December 21, 2014
For me there is no place like Dyker Heights, Brooklyn. I grew up in this neighborhood and when I have time I go back to visit St. Bernadette’s Shrine Church. Afterwards I walk through the streets where so much happened and where many good times were had with my best friends during Junior High School and High School. My maternal and paternal Grandparents lived here as well as many relatives on both sides of the family, too.
When I was growing up Dyker Heights was like a secret hidden away. Very few people outside of the immediate area knew much about it unless they’d grown up there. It was well known amongst the Italian-American community as a place with good bakeries and great Italian restaurants. As a child my favorite bakeries were Your Baker and Mona Lisa. The Italian restaurant my paternal Aunt favored was Romano’s on 13th Avenue near 70th Street. While I loved their food there was nobody who could cook Italian the way my maternal Grandma Josie Muro Serrapede could. Christmas Eve at her house was a feast filled with a dinner called “Frutta del Mar” which means fruit of the sea. An abundance of seafood like squid, octopus, clams, and shrimps was served. This would be accompanied by pasta and a salad. Dessert consisted of demitasse and a confection called struffoli, which is a type of honeyball combined with sprinkles and candied cherries and orange peel.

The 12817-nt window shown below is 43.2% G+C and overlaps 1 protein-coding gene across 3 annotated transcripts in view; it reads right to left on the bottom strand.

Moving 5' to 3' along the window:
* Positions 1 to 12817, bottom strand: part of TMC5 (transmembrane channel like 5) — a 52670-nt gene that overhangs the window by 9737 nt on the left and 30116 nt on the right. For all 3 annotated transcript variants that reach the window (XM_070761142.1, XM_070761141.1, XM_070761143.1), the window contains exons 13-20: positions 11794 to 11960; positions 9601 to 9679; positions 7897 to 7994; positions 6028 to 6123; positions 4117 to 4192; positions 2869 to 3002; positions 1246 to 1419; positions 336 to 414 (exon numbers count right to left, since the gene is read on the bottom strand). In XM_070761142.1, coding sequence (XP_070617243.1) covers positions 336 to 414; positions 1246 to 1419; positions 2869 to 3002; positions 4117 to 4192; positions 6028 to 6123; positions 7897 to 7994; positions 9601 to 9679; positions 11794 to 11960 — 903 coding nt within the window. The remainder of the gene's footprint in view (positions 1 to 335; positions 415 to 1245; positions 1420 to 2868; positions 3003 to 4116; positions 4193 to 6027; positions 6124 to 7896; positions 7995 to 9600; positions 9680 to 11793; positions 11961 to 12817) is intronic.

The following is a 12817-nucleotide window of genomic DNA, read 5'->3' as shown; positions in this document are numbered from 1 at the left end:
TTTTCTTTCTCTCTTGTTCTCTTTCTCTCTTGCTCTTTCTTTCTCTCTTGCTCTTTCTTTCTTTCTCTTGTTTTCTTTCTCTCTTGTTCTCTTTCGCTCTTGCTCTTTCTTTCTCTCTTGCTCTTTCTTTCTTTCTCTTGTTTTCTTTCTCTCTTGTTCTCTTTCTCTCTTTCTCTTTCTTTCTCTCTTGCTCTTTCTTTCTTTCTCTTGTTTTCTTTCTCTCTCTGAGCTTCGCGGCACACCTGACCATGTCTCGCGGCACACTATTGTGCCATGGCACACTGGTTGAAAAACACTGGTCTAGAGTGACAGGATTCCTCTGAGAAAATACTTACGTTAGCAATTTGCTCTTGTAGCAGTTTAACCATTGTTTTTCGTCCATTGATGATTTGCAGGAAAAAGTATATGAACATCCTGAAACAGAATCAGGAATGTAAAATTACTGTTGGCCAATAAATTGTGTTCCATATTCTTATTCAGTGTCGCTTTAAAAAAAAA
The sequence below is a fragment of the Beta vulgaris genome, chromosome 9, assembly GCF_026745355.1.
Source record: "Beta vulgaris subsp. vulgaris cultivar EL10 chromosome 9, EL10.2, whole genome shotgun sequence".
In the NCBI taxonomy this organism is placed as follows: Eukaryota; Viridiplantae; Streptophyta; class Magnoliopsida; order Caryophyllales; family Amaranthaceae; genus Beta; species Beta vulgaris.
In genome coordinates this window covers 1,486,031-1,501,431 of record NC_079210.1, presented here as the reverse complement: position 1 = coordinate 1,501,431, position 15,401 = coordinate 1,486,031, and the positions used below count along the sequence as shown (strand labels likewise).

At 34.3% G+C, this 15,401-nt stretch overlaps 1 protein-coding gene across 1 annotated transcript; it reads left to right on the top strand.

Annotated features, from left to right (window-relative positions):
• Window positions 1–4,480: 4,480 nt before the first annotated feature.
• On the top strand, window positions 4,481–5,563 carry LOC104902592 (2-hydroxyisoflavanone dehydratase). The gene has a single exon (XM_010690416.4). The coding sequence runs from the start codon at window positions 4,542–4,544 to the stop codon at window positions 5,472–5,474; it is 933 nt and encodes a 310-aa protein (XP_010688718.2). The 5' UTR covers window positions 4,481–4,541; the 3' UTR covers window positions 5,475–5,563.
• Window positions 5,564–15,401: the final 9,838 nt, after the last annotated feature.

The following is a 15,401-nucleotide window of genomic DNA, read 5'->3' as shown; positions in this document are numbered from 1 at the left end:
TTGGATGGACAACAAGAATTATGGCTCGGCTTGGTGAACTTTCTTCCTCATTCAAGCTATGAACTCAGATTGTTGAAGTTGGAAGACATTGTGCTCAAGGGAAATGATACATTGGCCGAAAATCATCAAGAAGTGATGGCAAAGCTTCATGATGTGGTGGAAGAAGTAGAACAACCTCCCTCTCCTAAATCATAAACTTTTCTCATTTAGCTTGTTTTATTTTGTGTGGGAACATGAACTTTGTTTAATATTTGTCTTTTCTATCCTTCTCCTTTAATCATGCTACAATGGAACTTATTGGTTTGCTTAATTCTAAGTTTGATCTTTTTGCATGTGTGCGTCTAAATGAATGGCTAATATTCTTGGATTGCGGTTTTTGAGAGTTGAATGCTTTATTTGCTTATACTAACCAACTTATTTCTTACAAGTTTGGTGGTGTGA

This was followed by midnight mass at Regina Pacis Church. After mass a small group might return to my Grandparents’ house for another hour of conversation accompanied by an Italian liqueur like Strega, Sambucca or Amaretto.
Sleep would come, deep and peaceful. On Christmas morning all of Dyker Heights would be still, calm and oh-so-very-quiet. If there was snow you could almost think there would be a Santa Claus and if you were more inclined you’d believe that the Christ child was at work in the world once more bringing hope and wonder back to our lives.
It is the memory of these events and people that keep me rooted very deeply in the borough where I was born. The history of this borough and New York City are also my history. In these streets and communities past and present I connect and take meaning in my life.
These are some of the thoughts that come to my mind as I walk the streets of Dyker Heights to experience the wonder of the Christmas lights on display. I say experience because it is more than a passive intake to me. And unlike a tourist seeking out a novelty or an amusement I find something very deep and moving in the efforts the residents make to share their joy so freely with others.